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With no presidential contest, DFL caucus-goers focus on issues

Some activists took the precinct meetings as an opportunity to help define the party’s statewide message.

DFL caucus-goer Maria Oakenfels

DFL caucus-goers across Minnesota didn’t have the same presidential excitement their Republican counterparts did Tuesday night, but some activists took the precinct meetings as an opportunity to help define the party’s statewide message.

With GOP-backed constitutional amendments up for debate in the 2012 election — including one that restricts marriage to a man and a woman and one that could require a photo ID to vote — DFLers in turn used their caucuses to marshal a response.

TakeAction Minnesota, a liberal organization that opposes the Voter ID amendment, announced Tuesday afternoon that more than 300 of its members would introduce resolutions opposing the measure in caucuses across the state.

Such resolutions eventually help set the party’s platform.

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“It’s a matter of protecting the voice of the 99% to make things better in our state now and in future generations,” Executive Director Dan McGrath said in the statement.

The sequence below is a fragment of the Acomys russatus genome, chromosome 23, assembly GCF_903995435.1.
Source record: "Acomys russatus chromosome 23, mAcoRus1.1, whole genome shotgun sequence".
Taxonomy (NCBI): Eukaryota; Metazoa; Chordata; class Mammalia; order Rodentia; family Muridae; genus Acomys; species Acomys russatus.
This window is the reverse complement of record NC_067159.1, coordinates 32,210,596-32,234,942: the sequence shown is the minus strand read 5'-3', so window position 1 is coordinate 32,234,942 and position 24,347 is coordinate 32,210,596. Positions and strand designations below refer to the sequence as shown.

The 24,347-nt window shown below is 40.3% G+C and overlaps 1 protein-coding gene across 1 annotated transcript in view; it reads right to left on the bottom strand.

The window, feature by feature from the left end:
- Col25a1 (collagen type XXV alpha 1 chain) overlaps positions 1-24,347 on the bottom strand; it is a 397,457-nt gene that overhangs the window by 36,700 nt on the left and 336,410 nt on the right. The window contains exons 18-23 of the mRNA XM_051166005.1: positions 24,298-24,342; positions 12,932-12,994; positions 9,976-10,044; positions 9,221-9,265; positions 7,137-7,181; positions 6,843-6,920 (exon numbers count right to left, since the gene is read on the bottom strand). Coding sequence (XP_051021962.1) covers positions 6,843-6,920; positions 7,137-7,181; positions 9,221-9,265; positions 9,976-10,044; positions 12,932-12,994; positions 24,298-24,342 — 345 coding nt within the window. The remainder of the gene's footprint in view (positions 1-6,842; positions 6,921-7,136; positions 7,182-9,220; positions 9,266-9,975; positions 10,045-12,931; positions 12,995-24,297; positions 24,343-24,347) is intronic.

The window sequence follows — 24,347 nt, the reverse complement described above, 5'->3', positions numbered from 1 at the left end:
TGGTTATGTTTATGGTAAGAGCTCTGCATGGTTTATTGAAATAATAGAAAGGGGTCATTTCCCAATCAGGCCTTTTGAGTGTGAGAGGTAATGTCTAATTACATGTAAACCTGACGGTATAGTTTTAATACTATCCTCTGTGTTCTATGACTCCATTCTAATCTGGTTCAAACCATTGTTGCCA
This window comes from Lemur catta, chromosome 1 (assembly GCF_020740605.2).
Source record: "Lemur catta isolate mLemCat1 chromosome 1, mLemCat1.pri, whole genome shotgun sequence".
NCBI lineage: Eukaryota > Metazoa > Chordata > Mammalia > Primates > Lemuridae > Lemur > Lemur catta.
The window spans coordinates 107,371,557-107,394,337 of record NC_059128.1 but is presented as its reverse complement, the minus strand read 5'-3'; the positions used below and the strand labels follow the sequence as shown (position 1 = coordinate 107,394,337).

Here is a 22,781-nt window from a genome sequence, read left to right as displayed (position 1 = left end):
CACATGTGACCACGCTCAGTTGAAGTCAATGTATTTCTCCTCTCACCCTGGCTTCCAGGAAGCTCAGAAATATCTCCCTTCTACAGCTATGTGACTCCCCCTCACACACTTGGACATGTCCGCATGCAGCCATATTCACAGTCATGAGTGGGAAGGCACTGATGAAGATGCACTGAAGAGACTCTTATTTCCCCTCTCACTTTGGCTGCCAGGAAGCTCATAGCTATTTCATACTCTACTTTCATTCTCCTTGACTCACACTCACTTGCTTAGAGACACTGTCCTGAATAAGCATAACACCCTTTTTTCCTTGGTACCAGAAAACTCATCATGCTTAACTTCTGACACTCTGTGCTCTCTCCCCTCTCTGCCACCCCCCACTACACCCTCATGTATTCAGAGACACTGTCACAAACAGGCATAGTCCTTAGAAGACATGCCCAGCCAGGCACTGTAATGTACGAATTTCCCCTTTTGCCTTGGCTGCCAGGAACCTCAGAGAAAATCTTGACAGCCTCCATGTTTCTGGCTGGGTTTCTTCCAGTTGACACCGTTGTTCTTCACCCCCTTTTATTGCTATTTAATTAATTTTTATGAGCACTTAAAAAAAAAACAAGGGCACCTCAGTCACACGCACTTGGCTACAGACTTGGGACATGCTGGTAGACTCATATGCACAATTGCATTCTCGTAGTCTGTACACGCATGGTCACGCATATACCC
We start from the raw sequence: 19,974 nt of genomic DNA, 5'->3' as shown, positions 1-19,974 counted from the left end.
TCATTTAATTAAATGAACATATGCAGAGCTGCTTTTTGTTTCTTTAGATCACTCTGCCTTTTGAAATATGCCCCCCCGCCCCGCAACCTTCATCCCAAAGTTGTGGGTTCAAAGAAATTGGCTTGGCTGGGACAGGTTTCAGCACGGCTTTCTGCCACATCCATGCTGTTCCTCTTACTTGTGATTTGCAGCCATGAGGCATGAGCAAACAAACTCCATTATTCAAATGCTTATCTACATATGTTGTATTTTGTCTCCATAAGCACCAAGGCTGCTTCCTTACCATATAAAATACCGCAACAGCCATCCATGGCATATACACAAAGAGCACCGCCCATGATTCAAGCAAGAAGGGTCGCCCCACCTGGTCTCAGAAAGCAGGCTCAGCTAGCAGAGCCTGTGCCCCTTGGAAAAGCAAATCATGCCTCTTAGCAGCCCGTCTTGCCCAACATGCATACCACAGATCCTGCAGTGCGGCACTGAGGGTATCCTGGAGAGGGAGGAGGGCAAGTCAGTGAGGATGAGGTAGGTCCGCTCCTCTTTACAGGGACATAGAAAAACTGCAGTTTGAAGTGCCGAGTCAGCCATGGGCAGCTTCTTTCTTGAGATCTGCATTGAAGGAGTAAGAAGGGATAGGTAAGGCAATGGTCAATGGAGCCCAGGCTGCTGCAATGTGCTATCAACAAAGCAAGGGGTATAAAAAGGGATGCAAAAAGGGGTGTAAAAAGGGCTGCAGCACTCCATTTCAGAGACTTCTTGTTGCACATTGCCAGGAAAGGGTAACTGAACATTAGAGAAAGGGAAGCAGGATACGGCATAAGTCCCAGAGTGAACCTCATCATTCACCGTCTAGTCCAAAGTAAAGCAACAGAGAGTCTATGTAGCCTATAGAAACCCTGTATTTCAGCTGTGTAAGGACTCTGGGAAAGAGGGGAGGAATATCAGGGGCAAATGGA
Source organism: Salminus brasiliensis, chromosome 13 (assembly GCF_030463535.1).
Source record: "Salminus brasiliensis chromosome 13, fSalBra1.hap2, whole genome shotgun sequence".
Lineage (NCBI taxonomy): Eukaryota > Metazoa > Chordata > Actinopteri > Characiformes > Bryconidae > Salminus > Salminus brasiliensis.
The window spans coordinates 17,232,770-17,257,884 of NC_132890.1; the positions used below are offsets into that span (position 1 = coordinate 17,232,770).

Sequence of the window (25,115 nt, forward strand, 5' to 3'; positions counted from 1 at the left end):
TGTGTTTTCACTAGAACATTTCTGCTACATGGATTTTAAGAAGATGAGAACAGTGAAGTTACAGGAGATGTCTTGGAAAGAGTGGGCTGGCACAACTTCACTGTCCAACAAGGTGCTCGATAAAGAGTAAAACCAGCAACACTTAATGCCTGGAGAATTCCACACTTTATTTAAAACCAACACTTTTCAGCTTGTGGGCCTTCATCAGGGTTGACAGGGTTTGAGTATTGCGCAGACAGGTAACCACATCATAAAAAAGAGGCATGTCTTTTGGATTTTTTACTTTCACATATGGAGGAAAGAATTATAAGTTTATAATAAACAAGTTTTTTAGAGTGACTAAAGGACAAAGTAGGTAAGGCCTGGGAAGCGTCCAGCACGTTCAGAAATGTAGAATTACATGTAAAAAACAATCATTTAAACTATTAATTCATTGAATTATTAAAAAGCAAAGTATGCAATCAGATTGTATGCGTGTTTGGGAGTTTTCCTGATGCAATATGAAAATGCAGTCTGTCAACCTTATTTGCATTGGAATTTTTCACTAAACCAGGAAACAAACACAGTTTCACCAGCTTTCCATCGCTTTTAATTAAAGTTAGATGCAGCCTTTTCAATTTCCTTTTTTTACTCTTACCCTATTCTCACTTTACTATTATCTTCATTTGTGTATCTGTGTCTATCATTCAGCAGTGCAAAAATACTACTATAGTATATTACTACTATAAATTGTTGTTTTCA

U.S. Rep. Keith Ellison on Monday also unveiled a resolution that opposed Voter ID and urged caucus-goers to bring it up for a vote in their precincts. TakeAction Minnesota plans to  hold a press conference today opposing the measure.

At a precinct caucus in the Southeast Como neighborhood of Minneapolis, resident Maria Ockenfels presented the resolution opposing Voter ID to her neighbors. It passed unanimously.

“I think that it’s really going to hinder those individuals that can’t get out,” she said after the caucus ended. “I think it’s very important that a person has the opportunity … to vote.”

In addition to Voter ID, the precinct’s 40 or so caucus-goers — a mix of college students and long-term residents — also brought forward several other measures: one against housing foreclosures, one on companies that exceed pollution permits, and one supporting Ranked Choice Voting. All passed.

Surprisingly, a resolution against the controversial marriage amendment wasn’t discussed during the meeting.

“I’m sure if it would have been brought forward, it would have passed,” said Precinct Chairwoman Katie Fournier. “Maybe somebody thought, ‘Oh, somebody else is going to do that.”